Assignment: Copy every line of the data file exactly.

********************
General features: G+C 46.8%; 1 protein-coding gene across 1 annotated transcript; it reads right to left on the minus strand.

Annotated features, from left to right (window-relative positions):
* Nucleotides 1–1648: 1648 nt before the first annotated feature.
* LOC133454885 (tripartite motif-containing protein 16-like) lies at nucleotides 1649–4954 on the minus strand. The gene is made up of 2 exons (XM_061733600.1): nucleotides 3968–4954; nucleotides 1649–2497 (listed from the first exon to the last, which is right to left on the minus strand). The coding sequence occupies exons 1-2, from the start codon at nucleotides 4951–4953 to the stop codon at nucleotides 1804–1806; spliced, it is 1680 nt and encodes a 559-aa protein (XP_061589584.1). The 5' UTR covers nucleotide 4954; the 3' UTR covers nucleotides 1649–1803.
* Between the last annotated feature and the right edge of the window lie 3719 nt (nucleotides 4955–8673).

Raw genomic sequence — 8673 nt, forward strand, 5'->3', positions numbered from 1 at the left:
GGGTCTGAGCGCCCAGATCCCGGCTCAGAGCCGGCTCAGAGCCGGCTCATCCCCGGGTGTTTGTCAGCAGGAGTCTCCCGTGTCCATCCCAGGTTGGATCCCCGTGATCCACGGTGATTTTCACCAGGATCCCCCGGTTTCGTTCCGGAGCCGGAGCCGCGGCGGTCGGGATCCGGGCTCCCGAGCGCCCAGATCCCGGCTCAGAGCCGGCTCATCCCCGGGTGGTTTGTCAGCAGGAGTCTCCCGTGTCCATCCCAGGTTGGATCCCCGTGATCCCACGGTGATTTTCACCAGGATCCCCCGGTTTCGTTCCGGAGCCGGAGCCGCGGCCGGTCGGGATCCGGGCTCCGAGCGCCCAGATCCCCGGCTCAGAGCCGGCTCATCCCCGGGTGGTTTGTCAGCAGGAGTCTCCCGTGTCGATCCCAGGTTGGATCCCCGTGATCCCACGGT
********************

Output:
General features: G+C 46.8%; 1 protein-coding gene across 1 annotated transcript; it reads right to left on the minus strand.

Annotated features, from left to right (window-relative positions):
* Nucleotides 1–1648: 1648 nt before the first annotated feature.
* LOC133454885 (tripartite motif-containing protein 16-like) lies at nucleotides 1649–4954 on the minus strand. The gene is made up of 2 exons (XM_061733600.1): nucleotides 3968–4954; nucleotides 1649–2497 (listed from the first exon to the last, which is right to left on the minus strand). The coding sequence occupies exons 1-2, from the start codon at nucleotides 4951–4953 to the stop codon at nucleotides 1804–1806; spliced, it is 1680 nt and encodes a 559-aa protein (XP_061589584.1). The 5' UTR covers nucleotide 4954; the 3' UTR covers nucleotides 1649–1803.
* Between the last annotated feature and the right edge of the window lie 3719 nt (nucleotides 4955–8673).

Raw genomic sequence — 8673 nt, forward strand, 5'->3', positions numbered from 1 at the left:
GGGTCTGAGCGCCCAGATCCCGGCTCAGAGCCGGCTCAGAGCCGGCTCATCCCCGGGTGTTTGTCAGCAGGAGTCTCCCGTGTCCATCCCAGGTTGGATCCCCGTGATCCACGGTGATTTTCACCAGGATCCCCCGGTTTCGTTCCGGAGCCGGAGCCGCGGCGGTCGGGATCCGGGCTCCCGAGCGCCCAGATCCCGGCTCAGAGCCGGCTCATCCCCGGGTGGTTTGTCAGCAGGAGTCTCCCGTGTCCATCCCAGGTTGGATCCCCGTGATCCCACGGTGATTTTCACCAGGATCCCCCGGTTTCGTTCCGGAGCCGGAGCCGCGGCCGGTCGGGATCCGGGCTCCGAGCGCCCAGATCCCCGGCTCAGAGCCGGCTCATCCCCGGGTGGTTTGTCAGCAGGAGTCTCCCGTGTCGATCCCAGGTTGGATCCCCGTGATCCCACGGT